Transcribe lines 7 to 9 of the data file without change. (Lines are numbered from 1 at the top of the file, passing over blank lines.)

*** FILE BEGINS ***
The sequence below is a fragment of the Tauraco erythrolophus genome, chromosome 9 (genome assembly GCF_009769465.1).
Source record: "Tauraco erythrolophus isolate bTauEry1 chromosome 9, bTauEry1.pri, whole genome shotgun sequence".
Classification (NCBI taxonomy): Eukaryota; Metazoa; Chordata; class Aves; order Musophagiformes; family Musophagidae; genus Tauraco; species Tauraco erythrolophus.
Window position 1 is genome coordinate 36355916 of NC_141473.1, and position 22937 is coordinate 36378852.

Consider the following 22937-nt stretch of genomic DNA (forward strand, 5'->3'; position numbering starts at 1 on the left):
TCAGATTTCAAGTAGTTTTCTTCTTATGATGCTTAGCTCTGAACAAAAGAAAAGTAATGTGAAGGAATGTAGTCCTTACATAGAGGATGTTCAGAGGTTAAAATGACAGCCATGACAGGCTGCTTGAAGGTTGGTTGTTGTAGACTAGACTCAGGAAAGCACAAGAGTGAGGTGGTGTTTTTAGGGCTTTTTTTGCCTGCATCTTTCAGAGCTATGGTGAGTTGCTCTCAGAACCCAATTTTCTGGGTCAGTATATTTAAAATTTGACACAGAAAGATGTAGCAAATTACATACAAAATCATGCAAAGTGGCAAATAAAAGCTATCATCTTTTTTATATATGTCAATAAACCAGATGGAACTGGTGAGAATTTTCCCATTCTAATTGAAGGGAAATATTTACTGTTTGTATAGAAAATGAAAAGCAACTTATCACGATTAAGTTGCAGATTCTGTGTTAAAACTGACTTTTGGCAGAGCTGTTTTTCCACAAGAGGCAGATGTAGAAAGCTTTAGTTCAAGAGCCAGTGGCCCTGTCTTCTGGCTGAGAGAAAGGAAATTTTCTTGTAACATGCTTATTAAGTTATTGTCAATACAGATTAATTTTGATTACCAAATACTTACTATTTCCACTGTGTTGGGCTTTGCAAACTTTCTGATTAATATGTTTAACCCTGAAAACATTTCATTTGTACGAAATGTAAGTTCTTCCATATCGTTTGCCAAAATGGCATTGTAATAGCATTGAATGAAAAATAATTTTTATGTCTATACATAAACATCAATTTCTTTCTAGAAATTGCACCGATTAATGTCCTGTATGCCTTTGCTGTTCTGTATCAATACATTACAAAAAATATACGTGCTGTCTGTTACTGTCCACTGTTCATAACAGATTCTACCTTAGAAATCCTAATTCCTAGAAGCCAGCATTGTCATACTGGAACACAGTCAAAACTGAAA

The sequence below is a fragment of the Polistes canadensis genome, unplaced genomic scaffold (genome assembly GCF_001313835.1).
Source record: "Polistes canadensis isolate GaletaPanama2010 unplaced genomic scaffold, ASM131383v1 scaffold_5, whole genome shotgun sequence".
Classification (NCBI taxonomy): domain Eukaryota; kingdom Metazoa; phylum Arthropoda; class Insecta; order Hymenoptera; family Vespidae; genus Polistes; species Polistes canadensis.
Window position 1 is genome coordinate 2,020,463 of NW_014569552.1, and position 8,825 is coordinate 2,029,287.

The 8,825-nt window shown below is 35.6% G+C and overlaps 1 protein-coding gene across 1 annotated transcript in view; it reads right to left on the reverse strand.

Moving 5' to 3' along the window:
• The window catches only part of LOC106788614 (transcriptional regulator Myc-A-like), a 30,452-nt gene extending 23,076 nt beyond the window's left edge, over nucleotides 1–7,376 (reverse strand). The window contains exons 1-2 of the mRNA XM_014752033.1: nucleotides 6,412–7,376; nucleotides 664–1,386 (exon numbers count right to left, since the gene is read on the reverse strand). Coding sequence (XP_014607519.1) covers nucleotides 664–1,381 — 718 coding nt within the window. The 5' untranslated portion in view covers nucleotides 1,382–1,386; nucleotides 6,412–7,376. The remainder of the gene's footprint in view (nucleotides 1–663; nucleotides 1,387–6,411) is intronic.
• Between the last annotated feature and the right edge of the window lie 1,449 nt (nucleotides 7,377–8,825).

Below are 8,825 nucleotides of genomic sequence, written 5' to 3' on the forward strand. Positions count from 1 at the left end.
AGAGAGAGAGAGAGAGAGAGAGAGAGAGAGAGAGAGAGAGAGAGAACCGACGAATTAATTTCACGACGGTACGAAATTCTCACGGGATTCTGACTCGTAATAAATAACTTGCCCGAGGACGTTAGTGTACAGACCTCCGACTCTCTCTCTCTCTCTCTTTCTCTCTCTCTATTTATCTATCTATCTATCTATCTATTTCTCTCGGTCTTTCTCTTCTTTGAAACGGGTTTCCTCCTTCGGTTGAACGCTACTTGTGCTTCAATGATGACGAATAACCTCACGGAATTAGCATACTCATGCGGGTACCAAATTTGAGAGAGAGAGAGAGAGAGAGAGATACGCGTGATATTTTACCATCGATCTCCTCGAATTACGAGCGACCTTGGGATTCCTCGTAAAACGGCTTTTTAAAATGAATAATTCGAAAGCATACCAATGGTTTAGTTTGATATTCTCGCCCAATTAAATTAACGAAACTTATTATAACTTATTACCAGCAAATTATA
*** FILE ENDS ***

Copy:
The sequence below is a fragment of the Polistes canadensis genome, unplaced genomic scaffold (genome assembly GCF_001313835.1).
Source record: "Polistes canadensis isolate GaletaPanama2010 unplaced genomic scaffold, ASM131383v1 scaffold_5, whole genome shotgun sequence".
Classification (NCBI taxonomy): domain Eukaryota; kingdom Metazoa; phylum Arthropoda; class Insecta; order Hymenoptera; family Vespidae; genus Polistes; species Polistes canadensis.